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Showing posts with label caustic soda. Show all posts
Showing posts with label caustic soda. Show all posts

Tuesday, August 25, 2015

Production of Caustic soda by desalination of sea water with fresh water as by-product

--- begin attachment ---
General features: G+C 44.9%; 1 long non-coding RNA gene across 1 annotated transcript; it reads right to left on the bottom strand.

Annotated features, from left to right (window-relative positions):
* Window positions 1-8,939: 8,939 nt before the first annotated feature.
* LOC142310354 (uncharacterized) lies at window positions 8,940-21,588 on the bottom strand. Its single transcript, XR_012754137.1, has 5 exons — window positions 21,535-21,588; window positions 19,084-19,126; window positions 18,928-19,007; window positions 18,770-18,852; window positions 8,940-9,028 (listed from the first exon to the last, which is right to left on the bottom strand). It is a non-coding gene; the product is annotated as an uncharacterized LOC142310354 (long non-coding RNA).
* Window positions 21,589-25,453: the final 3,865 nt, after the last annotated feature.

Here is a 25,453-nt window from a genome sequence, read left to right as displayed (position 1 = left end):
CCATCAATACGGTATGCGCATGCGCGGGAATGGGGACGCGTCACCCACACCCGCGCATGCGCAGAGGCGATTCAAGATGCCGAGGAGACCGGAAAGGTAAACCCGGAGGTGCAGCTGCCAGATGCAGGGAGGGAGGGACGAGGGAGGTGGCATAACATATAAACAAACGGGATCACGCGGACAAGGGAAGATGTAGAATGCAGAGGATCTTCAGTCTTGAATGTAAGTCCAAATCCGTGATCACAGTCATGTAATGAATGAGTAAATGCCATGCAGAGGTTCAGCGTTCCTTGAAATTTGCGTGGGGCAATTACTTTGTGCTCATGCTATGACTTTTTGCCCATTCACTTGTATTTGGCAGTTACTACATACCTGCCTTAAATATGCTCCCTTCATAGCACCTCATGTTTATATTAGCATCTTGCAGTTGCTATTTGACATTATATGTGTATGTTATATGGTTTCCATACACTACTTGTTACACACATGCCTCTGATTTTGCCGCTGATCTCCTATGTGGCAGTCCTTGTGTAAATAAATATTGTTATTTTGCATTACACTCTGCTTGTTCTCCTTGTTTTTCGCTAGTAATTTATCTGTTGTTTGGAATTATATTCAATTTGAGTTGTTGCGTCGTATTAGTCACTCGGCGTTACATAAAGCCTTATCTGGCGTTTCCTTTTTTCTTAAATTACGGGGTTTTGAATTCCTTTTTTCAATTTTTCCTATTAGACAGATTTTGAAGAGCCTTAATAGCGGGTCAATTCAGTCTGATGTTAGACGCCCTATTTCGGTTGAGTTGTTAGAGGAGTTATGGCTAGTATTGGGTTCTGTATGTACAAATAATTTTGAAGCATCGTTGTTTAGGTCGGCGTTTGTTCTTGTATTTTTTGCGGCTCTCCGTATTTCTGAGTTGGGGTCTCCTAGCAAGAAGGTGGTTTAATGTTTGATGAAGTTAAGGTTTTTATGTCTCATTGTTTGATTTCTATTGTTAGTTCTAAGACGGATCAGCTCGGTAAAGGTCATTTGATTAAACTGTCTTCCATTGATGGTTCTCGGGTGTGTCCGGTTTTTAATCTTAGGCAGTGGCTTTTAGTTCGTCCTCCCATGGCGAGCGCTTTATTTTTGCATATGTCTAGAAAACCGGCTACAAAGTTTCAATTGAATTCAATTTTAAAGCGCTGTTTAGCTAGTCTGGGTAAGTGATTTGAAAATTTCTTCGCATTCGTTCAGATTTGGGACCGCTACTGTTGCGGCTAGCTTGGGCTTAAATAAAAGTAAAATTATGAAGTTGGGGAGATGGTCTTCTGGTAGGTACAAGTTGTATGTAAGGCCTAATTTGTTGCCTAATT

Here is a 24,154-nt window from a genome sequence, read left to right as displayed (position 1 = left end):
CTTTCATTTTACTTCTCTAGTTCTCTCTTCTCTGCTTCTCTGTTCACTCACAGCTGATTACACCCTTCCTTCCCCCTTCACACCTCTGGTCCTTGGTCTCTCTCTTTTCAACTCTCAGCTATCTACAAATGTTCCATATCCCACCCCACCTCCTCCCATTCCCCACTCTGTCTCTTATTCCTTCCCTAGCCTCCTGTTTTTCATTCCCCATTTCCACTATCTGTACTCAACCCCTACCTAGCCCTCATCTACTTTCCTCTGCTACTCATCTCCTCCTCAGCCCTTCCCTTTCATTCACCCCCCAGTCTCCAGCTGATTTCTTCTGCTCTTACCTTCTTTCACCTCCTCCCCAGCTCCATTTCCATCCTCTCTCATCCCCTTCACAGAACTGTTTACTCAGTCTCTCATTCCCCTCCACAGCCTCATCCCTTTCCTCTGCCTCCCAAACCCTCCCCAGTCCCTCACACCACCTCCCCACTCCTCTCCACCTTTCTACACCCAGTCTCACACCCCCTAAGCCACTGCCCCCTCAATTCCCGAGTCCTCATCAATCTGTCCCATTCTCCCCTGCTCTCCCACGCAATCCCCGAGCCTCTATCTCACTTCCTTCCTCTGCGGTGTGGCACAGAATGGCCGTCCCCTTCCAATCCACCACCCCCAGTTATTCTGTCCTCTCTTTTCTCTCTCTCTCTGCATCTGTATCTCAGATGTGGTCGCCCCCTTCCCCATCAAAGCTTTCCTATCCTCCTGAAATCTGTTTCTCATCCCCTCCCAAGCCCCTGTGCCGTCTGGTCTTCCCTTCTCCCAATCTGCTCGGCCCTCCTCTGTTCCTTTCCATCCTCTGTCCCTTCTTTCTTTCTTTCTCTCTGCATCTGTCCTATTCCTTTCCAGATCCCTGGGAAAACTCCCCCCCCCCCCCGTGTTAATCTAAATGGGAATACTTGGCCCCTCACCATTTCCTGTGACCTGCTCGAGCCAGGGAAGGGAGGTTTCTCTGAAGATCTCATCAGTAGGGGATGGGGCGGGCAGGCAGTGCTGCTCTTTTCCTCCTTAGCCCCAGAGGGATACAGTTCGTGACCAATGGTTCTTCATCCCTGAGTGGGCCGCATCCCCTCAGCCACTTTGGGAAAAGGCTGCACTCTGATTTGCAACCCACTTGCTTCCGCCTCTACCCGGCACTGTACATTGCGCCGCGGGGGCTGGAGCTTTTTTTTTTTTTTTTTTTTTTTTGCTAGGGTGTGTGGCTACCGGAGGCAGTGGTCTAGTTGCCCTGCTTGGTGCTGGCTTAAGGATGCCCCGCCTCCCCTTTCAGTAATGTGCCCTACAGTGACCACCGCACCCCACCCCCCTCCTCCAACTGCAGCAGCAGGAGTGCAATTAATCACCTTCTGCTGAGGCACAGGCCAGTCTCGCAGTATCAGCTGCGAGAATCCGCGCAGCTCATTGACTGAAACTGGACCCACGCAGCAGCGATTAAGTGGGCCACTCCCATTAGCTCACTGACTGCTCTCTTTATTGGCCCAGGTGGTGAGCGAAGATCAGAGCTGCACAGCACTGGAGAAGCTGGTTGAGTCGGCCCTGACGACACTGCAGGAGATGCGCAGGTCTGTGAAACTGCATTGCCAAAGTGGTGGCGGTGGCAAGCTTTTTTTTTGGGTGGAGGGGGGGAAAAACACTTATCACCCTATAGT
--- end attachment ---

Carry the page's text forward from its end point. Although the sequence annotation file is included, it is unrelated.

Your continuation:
There is a great deal of misconception about desalination of seawater and the word ‘desalination’ is taken literally as a method of separating fresh water from seawater but not the separation of salt from seawater. The main focus here is only about recovery of fresh water from seawater or from any saline water sources but not salt. In fact separation of salt from seawater is also known as desalination or desalting. The reason for this misconception is because fresh drinking water is in demand and people are concerned only with fresh water and not the salt. There is a huge demand for fresh drinking water all over the world. Increasing population, large scale usage of fresh water by industries, pollution of fresh water by domestic and industrial effluents, failure of monsoon or seasonal rains due to climate change are some of the factors that contributes to water shortage. There is also a demand for water by agriculture industry both in terms of quality and quantity. Bulk of the ground water is used as a main source of fresh water by agriculture industries in many countries. But sea water also contains number of minerals or salts which have greater economic and commercial value. In terms of quantity their presence is small, only 3.5% and the rest 96.5% is fresh water. For example Chemical industries such as Caustic soda and Soda ash plants use salt as their raw material. But they also use demineralized water to dissolve salt to produce brine which is their feed stock. Therefore Chemical plants are the largest users of seawater in terms of salt as well as fresh water. Power plants mainly located on seashore also use large quantity of demineralized or desalinated water for boilers and for cooling towers. Sea is now becoming a great source of fresh water as the inland water supply is becoming scarcer due to dwindling water table by drought or flooding by too much rains, pollution by industries etc. In earlier days seawater was the only source of common salt known as Sodium chloride produced by solar evaporation. Bulk of the salt is till used by this method. Therefore it is logical to locate a chemical plant and a power plant side by side so that seawater can be utilized efficiently. CEWT (Australian company) has developed a new desalination technology called ‘CAPZ desalination technology’ that can generate fresh water as well as Sodium chloride brine simultaneously which is suitable for Caustic soda/Soda ash production. They can integrate such a facility with a skid mounted Chlorine plant of smaller capacities. This plant can generate large volume of drinking water (WHO standard) as a by-product that can be supplied to municipalities and agriculture industries. Locating large scale solar salt pans near such a facility will be a problem because it requires a huge area of arid land with good wind velocity and it takes nearly a year to harvest the salt. Using CAPZ desalination technology one can generate saturated Sodium chloride brine of 315 gpl concentration as well as fresh drinking water directly from seawater. The brine is purified to meet the specifications required by membrane Electrolysis for the production of Caustic Soda. The same brine can also be used for the production of Soda ash using Solvay process. It is no longer necessary to produce brine from solar salt. Solar salt requires vast area of arid land with good wind velocity and least rain fall and large manual labour force to work under harsh conditions; it is a very slow process and takes almost a year to harvest the salt, which is full of impurities and requires elaborate purification process during the production of Caustic Soda. Such purification process generates huge volume of solid waste for disposal. Chlor-alkali industry is one of the most polluting industries in the world. In fact these impurities can be converted into more value added products such as recovery of Magnesium metal or recover of Potassium salts. CAPZ technology is developing a ZLD (zero liquid discharge) desalination process where the effluent containing the above impurities such as Calcium, Magnesium and Sulphates are converted into value added products. By recovering more such salts from seawater one can recover additional fresh water. Therefore desalination of sea water is now emerging as an integral part of Chlor-alkali industry. By such integration Chlor-alkali can become a major player is meeting fresh drinking water of a nation. By careful integration and co-location of a desalination plant, Caustic soda plant, Food and pharmaceutical grade salt plant and a power plant on a sea shore will be a win situation for everybody involved. Let us take a specific case study of setting up a Caustic soda plant, a captive power plant and a desalination facility. A typical skid mounted Chlorine plant will have the following configuration: Capacity of Caustic Soda: 50.7 Mt/day (100% basis) Capacity of Chlorine : 45.00 Mt/day (100% basis) Hydrogen production : 14,800m3/day (100% basis) A typical usage of Vacuum salt for such skid mounted Chlorine plant will be about 76.50 Mt/day with a power consumption of 2.29 Mwhr/Mt of NaOH (100%). A captive power plant of capacity 200Mw will be able to supply necessary power for both Desalination facility as well as Caustic soda plant. The CAPZ desalination facility can supply a saturated sodium chloride brine (315gpl concentration) 245 Mt/day and 9122 m3/day of fresh drinking water from the desalination plant. This water can be used for boiler feed in the power plant. Surplus water can be supplied as drinking water meeting WHO specifications.